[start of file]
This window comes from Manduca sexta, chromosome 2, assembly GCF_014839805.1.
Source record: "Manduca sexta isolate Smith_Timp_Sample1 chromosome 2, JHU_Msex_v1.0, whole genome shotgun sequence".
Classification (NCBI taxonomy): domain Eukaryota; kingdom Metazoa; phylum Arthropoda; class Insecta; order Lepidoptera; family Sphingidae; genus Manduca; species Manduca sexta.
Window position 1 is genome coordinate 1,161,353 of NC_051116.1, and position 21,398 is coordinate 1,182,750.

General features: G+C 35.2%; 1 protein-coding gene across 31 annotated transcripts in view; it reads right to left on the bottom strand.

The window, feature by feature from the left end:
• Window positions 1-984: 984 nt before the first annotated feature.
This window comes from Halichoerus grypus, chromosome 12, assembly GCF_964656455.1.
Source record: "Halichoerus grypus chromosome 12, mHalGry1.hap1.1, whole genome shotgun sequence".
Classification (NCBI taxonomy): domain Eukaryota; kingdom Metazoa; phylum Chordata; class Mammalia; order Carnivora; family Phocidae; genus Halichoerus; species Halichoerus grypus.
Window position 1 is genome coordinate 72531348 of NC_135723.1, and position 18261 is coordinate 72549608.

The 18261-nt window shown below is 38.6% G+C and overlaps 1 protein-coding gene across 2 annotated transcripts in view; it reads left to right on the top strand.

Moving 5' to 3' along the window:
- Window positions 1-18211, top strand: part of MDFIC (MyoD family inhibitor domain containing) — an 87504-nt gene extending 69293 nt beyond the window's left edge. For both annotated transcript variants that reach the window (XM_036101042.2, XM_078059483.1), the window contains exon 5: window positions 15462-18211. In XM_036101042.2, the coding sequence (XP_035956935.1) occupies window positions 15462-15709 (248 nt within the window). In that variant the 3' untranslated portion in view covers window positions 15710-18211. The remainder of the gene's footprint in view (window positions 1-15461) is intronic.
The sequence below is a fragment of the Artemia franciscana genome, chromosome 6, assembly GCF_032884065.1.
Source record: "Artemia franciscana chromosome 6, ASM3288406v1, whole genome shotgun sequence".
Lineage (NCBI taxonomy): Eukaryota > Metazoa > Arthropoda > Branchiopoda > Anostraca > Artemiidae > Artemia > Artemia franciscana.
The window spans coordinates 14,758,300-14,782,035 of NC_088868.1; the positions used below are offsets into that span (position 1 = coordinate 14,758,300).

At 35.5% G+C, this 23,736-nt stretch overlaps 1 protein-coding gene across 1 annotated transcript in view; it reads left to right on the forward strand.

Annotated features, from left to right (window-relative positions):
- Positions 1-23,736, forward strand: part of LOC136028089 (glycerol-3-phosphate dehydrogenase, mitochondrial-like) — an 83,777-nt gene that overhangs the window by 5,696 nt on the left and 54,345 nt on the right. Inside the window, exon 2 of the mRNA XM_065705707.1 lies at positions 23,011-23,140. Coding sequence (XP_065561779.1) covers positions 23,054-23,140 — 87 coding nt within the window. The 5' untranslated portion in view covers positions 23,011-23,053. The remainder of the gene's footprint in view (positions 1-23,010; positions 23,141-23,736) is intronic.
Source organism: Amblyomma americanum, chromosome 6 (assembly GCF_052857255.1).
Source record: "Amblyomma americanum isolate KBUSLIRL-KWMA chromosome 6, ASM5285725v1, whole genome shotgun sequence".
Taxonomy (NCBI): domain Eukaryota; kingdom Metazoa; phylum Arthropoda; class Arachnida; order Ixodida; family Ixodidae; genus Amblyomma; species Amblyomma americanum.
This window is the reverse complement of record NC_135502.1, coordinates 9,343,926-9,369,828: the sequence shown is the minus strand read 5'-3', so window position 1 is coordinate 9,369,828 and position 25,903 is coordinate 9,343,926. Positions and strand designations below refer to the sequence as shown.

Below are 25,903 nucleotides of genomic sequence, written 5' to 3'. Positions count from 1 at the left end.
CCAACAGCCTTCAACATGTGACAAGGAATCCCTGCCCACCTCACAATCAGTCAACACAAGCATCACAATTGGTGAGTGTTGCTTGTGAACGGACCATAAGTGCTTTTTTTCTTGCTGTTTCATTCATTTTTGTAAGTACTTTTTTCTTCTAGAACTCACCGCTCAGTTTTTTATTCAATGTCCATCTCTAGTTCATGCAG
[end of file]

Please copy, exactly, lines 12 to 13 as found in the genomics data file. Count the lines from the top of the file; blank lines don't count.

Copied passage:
The 18261-nt window shown below is 38.6% G+C and overlaps 1 protein-coding gene across 2 annotated transcripts in view; it reads left to right on the top strand.

Moving 5' to 3' along the window: